COOPER: Welcome back. We are joining you from Kiev tonight. Let's get caught up on some of the other stories we're following around the world. Susan Hendricks has a 360 Bulletin -- Susan.

SUSAN HENDRICKS, CNN CORRESPONDENT: Anderson, breaking news in Tennessee. At least one person has been shot at a shopping mall in Memphis. No word on the victim's condition. Police say at least two suspects are in custody.

On day four of his murder trial, Oscar Pistorius, broke down during riveting testimony by the first person on the scene after he shot Reeva Steenkamp. The witness a doctor who lives near the athlete described Steenkamp's injuries in gruesome detail saying she appeared dead. He said Pistorius was crying and praying for his girlfriend to live.

An army general who is being court-martialled for sex crimes today pleaded guilty to engaging in inappropriate relationships and several other charges, but not the most serious. Brigadier General Jeffrey Sinclair still stands accused of sodomy, maltreatment of subordinates and defrauding the government.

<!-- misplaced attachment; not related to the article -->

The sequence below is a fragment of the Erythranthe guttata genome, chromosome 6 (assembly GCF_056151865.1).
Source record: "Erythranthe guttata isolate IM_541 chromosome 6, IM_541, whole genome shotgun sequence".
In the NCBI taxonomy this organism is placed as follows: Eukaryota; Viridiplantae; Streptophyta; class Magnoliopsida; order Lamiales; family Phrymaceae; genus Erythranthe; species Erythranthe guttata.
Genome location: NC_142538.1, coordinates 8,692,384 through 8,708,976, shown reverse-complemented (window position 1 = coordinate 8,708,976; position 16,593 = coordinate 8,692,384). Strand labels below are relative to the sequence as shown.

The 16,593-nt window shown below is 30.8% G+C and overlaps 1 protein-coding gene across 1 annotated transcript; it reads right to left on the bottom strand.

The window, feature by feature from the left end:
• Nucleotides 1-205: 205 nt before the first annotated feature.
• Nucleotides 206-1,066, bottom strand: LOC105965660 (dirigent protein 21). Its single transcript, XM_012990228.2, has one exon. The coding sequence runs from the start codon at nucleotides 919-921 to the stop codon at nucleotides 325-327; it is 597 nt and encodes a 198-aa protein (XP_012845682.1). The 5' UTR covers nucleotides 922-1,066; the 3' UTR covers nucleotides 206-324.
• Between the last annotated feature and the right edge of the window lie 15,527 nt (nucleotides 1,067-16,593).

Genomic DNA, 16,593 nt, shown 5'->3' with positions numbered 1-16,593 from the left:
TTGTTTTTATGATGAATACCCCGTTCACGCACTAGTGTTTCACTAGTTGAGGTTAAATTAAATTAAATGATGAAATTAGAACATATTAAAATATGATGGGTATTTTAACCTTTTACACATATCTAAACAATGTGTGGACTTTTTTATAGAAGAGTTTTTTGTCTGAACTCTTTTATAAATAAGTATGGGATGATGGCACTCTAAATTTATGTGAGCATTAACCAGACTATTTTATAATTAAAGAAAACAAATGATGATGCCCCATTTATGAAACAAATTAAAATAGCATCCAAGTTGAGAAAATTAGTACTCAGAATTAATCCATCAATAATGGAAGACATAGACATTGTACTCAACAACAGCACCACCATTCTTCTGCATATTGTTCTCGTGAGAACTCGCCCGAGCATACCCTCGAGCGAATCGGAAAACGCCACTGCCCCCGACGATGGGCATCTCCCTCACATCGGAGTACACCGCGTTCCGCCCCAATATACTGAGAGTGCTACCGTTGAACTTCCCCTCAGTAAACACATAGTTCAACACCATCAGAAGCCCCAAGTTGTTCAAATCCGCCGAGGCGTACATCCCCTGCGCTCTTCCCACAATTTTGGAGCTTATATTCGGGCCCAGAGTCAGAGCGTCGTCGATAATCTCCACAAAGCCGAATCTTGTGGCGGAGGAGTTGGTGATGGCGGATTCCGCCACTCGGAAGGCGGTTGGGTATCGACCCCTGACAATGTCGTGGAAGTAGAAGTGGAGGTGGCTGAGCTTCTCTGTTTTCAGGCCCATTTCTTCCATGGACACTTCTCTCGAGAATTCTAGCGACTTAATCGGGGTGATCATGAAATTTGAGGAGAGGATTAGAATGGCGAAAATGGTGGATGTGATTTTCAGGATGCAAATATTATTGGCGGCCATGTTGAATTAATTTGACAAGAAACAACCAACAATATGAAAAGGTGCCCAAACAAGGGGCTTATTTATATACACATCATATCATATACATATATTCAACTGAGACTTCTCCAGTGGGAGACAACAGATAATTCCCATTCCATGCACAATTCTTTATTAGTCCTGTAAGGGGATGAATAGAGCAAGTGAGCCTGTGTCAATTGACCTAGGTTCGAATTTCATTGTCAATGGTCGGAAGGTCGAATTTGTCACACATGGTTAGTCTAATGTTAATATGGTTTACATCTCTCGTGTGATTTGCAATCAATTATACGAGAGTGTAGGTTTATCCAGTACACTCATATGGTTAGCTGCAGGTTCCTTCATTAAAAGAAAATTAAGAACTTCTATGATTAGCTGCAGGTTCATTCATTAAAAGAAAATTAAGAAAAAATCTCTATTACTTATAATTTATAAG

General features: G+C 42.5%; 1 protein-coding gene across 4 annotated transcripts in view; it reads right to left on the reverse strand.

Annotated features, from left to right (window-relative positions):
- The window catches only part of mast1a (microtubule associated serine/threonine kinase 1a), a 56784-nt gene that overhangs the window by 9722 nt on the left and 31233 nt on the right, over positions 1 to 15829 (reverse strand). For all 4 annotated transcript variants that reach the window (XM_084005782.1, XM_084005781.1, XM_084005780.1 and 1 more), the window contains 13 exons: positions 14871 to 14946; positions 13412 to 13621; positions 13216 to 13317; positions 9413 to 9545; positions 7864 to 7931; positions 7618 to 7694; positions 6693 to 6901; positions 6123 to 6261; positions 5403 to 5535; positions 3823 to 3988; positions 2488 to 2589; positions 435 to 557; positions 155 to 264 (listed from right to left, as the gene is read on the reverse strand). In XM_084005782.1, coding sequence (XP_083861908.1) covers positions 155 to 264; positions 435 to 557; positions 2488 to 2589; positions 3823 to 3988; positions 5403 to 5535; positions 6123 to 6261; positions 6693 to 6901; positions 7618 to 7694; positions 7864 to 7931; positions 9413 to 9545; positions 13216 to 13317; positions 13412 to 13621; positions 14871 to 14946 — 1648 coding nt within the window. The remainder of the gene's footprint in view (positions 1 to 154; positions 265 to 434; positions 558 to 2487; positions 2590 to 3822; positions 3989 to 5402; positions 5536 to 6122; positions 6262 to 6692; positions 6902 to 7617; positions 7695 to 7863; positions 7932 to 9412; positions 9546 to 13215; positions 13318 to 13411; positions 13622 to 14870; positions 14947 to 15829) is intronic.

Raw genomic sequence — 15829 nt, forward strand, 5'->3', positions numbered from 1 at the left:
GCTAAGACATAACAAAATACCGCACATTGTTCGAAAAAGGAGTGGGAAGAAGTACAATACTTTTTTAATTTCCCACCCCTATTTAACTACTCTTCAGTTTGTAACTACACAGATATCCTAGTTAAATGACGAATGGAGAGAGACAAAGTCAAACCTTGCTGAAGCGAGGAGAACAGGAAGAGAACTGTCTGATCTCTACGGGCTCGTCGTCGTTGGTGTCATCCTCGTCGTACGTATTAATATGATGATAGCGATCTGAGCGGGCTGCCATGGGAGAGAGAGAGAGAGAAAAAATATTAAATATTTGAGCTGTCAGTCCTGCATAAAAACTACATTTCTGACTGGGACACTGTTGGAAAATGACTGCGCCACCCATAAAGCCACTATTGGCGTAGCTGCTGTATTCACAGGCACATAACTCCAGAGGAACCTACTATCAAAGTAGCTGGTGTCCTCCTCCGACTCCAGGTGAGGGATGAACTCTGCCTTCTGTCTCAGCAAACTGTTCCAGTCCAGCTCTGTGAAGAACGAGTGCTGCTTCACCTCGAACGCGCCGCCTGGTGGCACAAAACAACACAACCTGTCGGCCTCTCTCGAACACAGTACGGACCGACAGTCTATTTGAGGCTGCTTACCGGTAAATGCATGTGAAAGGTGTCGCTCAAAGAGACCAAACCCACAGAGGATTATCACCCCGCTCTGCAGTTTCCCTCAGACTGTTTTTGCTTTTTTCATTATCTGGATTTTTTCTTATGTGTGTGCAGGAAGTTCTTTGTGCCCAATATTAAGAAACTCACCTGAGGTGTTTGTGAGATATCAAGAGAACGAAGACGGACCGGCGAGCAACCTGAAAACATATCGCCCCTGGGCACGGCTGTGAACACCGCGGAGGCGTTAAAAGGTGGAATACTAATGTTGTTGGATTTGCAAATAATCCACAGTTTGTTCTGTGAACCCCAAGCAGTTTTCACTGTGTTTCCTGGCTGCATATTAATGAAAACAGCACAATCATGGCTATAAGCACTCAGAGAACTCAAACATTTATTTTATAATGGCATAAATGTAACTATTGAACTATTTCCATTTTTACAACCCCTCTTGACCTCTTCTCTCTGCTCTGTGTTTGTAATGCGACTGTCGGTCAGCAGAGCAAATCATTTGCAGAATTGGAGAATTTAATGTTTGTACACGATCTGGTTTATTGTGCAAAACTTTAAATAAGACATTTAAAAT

And a first look now, pretty amazing, from the tip of the tallest building in the western hemisphere. "Time "magazine got exclusive access inside the spire of One World Trade Center. It used more than 500 pictures to create an interactive image that spans 360 degrees.

Twelve years after the 9/11 attacks, the building is almost complete, and "Time" describes what it took to build it in its upcoming cover story. Really fascinating -- Anderson.

COOPER: Wow, remarkable images. Susan, thanks very much. Appreciate that. Want to give you a programming note now. Premiering tonight right here on CNN, we have a new original series. It's called "Chicagoland" from executive producer, Robert Redford.

That's at 10:00 p.m. Eastern Time. I hope you stick around for that. It's a really fascinating look at life in Chicago and politics there. It's followed by another edition of 360 of course at 11:00 p.m. Eastern Time on the east coast of the United States, that's 6:00 a.m. here in Kiev.

That does it for us in this hour, though. I hope you join us at 11:00 Eastern Time. Another edition of 360. "PIERS MORGAN LIVE" starts now.